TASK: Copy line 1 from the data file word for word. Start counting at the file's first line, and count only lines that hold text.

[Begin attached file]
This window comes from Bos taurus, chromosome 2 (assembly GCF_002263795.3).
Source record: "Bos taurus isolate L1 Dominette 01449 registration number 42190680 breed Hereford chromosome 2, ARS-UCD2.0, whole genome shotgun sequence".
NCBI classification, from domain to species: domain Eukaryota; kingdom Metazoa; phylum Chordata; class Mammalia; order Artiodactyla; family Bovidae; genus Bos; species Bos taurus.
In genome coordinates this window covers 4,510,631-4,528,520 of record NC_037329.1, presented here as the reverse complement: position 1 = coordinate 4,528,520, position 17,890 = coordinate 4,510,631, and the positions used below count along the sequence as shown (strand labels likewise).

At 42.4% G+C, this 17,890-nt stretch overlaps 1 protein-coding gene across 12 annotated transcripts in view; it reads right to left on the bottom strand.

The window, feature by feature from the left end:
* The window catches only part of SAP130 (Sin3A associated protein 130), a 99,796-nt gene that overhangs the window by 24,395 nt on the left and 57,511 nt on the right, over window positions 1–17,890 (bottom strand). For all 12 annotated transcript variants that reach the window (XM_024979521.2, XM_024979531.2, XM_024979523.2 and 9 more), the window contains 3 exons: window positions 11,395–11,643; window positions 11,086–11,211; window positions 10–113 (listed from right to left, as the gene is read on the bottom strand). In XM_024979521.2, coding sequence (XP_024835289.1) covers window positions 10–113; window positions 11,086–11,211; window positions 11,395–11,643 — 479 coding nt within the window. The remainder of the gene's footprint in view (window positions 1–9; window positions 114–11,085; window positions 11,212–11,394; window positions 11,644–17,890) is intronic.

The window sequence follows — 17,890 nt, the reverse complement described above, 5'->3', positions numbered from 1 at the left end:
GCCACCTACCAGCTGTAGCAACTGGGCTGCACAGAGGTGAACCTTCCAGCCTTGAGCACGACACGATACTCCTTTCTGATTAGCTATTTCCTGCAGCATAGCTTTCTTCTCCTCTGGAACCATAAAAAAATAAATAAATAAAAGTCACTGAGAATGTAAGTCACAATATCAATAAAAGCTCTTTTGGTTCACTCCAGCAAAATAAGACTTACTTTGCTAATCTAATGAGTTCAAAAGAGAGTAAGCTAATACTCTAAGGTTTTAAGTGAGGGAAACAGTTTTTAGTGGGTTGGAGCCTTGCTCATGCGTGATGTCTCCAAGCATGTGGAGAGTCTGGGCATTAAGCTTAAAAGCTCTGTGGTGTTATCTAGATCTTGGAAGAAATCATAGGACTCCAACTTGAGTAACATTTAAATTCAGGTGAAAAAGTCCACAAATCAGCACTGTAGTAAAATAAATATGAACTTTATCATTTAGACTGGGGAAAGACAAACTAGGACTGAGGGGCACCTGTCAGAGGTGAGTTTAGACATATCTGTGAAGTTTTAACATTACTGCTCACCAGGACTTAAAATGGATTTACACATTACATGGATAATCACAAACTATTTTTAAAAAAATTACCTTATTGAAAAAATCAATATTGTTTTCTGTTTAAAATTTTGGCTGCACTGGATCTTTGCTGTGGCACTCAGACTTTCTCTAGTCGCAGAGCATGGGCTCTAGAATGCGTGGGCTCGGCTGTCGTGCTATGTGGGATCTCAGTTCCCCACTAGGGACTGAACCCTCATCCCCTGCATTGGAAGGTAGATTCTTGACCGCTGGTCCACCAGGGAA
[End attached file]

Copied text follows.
This window comes from Bos taurus, chromosome 2 (assembly GCF_002263795.3).